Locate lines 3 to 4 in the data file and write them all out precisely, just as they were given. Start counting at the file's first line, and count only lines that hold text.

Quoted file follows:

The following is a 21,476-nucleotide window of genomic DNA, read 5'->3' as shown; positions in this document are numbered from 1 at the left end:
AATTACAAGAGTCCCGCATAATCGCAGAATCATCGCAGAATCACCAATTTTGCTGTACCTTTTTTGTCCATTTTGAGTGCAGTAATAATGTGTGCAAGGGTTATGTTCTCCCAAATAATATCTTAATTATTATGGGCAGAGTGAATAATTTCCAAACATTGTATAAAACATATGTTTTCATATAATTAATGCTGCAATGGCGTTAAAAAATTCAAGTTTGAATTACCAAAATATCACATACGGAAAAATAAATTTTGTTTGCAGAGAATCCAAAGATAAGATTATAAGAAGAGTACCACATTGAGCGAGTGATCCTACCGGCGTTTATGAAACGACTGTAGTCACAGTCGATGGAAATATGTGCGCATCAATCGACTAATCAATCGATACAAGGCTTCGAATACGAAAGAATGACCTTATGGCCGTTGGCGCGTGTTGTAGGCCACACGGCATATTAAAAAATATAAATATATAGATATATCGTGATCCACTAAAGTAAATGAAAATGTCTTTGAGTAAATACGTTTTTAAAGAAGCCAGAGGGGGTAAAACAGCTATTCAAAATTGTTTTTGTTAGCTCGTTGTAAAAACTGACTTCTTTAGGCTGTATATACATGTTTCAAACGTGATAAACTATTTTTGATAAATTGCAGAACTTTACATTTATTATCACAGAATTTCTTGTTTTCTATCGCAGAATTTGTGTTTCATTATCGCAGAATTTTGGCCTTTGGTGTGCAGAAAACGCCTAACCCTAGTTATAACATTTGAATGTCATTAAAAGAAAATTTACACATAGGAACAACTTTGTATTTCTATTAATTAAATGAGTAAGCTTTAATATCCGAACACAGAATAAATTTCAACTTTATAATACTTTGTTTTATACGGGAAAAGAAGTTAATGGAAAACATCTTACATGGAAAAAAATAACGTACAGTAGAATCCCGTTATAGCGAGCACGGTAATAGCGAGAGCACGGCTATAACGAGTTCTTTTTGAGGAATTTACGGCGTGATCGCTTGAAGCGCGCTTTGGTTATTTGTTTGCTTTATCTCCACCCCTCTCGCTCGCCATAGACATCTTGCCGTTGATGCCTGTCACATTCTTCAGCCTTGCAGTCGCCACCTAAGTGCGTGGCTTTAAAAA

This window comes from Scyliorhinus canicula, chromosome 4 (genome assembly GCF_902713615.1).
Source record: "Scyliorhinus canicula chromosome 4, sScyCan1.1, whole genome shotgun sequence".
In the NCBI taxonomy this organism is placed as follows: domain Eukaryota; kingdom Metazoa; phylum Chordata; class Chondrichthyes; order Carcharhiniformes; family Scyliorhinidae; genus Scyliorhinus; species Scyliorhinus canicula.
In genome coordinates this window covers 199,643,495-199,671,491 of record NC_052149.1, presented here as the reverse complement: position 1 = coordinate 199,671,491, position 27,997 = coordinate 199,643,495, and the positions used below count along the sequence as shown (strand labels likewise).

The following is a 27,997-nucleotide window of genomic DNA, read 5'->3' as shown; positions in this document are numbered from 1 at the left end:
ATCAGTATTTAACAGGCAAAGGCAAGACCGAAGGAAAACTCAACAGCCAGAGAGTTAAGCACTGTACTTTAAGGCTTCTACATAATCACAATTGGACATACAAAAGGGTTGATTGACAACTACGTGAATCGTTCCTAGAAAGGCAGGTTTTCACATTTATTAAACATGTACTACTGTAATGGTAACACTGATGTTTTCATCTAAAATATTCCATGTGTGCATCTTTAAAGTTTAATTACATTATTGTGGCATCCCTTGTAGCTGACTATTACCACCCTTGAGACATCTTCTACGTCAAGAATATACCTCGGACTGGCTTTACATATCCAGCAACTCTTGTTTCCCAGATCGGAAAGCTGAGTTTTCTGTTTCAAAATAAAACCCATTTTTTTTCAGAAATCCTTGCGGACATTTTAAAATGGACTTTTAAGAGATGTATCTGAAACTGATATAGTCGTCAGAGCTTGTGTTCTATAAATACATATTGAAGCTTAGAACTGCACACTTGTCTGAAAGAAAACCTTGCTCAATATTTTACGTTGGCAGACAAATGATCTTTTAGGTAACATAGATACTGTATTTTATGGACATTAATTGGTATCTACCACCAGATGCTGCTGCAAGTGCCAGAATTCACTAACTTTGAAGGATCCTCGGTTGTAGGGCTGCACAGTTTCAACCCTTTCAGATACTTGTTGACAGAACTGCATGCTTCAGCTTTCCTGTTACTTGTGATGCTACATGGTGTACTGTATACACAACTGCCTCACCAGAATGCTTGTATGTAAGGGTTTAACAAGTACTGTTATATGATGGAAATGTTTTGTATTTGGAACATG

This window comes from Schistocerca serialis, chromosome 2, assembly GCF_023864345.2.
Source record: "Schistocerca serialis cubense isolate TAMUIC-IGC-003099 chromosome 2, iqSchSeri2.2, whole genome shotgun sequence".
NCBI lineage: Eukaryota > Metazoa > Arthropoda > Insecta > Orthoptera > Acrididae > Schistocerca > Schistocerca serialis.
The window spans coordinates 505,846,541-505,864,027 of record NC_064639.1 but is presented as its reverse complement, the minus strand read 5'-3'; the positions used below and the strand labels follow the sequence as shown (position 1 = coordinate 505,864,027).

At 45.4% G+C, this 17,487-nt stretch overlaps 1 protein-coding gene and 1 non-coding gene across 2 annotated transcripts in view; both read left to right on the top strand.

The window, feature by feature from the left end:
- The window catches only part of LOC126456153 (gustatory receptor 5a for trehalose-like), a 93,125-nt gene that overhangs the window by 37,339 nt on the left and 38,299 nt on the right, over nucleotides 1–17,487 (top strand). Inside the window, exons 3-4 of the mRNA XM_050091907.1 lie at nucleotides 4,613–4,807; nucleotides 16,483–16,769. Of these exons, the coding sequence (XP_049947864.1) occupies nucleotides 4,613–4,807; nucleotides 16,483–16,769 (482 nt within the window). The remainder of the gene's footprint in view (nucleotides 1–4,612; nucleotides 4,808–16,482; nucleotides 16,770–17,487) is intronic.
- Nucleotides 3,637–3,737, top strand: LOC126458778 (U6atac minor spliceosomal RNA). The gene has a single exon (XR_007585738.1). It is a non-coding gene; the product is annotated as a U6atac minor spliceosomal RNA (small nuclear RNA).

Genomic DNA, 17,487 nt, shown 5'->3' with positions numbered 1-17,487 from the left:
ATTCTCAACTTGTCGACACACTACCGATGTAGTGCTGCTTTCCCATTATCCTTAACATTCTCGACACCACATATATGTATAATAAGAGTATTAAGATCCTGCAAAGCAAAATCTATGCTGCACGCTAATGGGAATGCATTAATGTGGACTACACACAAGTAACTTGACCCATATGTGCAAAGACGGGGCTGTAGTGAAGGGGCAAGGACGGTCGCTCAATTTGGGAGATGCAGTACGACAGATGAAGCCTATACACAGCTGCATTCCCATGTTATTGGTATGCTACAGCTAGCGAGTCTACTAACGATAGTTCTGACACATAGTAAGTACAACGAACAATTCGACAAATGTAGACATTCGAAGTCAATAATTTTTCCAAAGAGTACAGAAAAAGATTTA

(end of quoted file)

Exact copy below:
This window comes from Scyliorhinus canicula, chromosome 4 (genome assembly GCF_902713615.1).
Source record: "Scyliorhinus canicula chromosome 4, sScyCan1.1, whole genome shotgun sequence".